The depositional history of late Quaternary sediments around Mangalore, west coast of India

B. R. Manjunatha, K. Balakrishna

Research output: Contribution to journalArticle

4 Citations (Scopus)

Abstract

Netravati and Gurpur are relatively large rivers drain the hinterland near Mangalore, form a common estuary before they debouching into the Arabian Sea. Lithologic successions observed in a number of bore holes and dug wells indicate that Netravati and Gurpur rivers drained into the Arabian Sea independently during the last glacial period when the sea level was about 100-138 m below the present level. In contrast to Netravati, the lower course of Gurpur has migrated southerly in four stages for a distance of 8 km and at present forms a common estuary with the Netravati river. This is because of drowning of the river channel due to rapid rise in sea level during the early Holocene and growth of barrier spit under the strong influence of southerly littoral currents during late Holocene when the sea level was relatively stabile. The rate of infilling of alluvial and marshy sediments during late Pleistocene to early Holocene (0.5-5.0 mm/yr and 0.33-4.33 mm/yr respectively) is about two-three times slower than that for barrier spit sands accumulation (0.14-1.14 mm/yr) during the late Holocene.

Original languageEnglish
Pages (from-to)449-454
Number of pages6
JournalIndian Journal of Marine Sciences
Volume28
Issue number4
Publication statusPublished - 01-12-1999

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Holocene
coast
spit
sea level
history
sediment
estuary
river
Last Glacial
river channel
drain
Pleistocene
well
sand
sea
littoral
rate

All Science Journal Classification (ASJC) codes

  • Oceanography

Cite this

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abstract = "Netravati and Gurpur are relatively large rivers drain the hinterland near Mangalore, form a common estuary before they debouching into the Arabian Sea. Lithologic successions observed in a number of bore holes and dug wells indicate that Netravati and Gurpur rivers drained into the Arabian Sea independently during the last glacial period when the sea level was about 100-138 m below the present level. In contrast to Netravati, the lower course of Gurpur has migrated southerly in four stages for a distance of 8 km and at present forms a common estuary with the Netravati river. This is because of drowning of the river channel due to rapid rise in sea level during the early Holocene and growth of barrier spit under the strong influence of southerly littoral currents during late Holocene when the sea level was relatively stabile. The rate of infilling of alluvial and marshy sediments during late Pleistocene to early Holocene (0.5-5.0 mm/yr and 0.33-4.33 mm/yr respectively) is about two-three times slower than that for barrier spit sands accumulation (0.14-1.14 mm/yr) during the late Holocene.",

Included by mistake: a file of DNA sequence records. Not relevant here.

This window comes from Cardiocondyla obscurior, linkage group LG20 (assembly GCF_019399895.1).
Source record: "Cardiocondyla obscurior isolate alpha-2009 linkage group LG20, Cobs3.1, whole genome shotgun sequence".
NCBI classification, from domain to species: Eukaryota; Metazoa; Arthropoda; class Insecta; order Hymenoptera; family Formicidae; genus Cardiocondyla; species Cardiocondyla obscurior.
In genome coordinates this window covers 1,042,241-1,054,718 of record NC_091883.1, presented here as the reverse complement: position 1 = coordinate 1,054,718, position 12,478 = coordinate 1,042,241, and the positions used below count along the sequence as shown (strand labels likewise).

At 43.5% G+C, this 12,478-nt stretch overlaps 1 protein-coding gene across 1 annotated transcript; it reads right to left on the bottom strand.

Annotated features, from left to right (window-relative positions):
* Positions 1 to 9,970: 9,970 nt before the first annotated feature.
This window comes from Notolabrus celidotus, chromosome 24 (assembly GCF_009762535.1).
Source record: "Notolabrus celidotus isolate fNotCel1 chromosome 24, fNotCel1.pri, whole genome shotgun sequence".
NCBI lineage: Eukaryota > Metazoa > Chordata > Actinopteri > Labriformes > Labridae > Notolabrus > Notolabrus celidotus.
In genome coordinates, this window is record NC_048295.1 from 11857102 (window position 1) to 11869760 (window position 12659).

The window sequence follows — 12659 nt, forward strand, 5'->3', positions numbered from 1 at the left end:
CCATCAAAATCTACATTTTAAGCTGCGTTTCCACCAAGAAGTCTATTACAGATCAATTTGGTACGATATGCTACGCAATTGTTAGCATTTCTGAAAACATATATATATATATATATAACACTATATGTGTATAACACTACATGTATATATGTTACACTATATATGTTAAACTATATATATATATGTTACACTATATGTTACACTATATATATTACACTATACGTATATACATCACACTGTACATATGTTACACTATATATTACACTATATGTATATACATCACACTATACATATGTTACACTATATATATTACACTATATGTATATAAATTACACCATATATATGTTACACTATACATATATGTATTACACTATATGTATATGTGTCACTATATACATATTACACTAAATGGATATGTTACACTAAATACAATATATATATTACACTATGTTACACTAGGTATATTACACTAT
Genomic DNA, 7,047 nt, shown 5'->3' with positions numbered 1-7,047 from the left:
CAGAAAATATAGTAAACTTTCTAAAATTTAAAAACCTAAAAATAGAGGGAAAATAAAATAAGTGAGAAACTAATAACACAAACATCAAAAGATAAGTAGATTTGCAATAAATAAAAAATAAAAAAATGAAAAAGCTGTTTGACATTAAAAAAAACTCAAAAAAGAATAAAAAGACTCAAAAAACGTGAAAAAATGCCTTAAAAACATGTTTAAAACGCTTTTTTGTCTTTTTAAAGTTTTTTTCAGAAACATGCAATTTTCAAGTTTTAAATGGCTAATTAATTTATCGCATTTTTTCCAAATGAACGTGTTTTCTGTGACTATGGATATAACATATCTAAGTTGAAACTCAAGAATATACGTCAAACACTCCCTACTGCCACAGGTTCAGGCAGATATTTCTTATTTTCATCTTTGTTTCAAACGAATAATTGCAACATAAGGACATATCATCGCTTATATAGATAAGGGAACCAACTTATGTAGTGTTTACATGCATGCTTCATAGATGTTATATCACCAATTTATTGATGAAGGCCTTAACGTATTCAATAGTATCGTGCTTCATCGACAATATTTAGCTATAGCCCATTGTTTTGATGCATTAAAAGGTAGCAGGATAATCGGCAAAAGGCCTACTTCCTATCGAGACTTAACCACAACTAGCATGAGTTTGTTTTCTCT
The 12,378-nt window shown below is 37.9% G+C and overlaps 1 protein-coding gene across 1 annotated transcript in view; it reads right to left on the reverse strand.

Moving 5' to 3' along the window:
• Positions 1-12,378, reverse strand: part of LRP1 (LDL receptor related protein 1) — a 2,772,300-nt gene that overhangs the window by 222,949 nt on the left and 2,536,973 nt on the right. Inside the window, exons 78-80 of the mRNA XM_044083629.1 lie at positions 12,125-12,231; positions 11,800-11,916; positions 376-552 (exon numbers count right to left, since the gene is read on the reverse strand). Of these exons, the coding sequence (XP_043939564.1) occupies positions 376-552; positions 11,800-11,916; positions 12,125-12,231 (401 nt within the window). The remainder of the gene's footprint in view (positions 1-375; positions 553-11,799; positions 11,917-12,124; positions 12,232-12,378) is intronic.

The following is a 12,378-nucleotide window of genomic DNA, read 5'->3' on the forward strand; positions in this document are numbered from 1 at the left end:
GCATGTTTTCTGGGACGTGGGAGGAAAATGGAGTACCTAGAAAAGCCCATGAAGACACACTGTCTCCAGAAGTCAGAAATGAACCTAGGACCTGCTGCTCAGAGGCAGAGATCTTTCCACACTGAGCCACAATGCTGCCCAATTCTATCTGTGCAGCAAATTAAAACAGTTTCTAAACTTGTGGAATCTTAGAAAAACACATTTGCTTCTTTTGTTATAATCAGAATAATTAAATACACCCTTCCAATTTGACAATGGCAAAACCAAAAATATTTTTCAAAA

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The depositional history of late Quaternary sediments around Mangalore, west coast of India. / Manjunatha, B. R.; Balakrishna, K.

In: Indian Journal of Marine Sciences, Vol. 28, No. 4, 01.12.1999, p. 449-454.

Research output: Contribution to journalArticle

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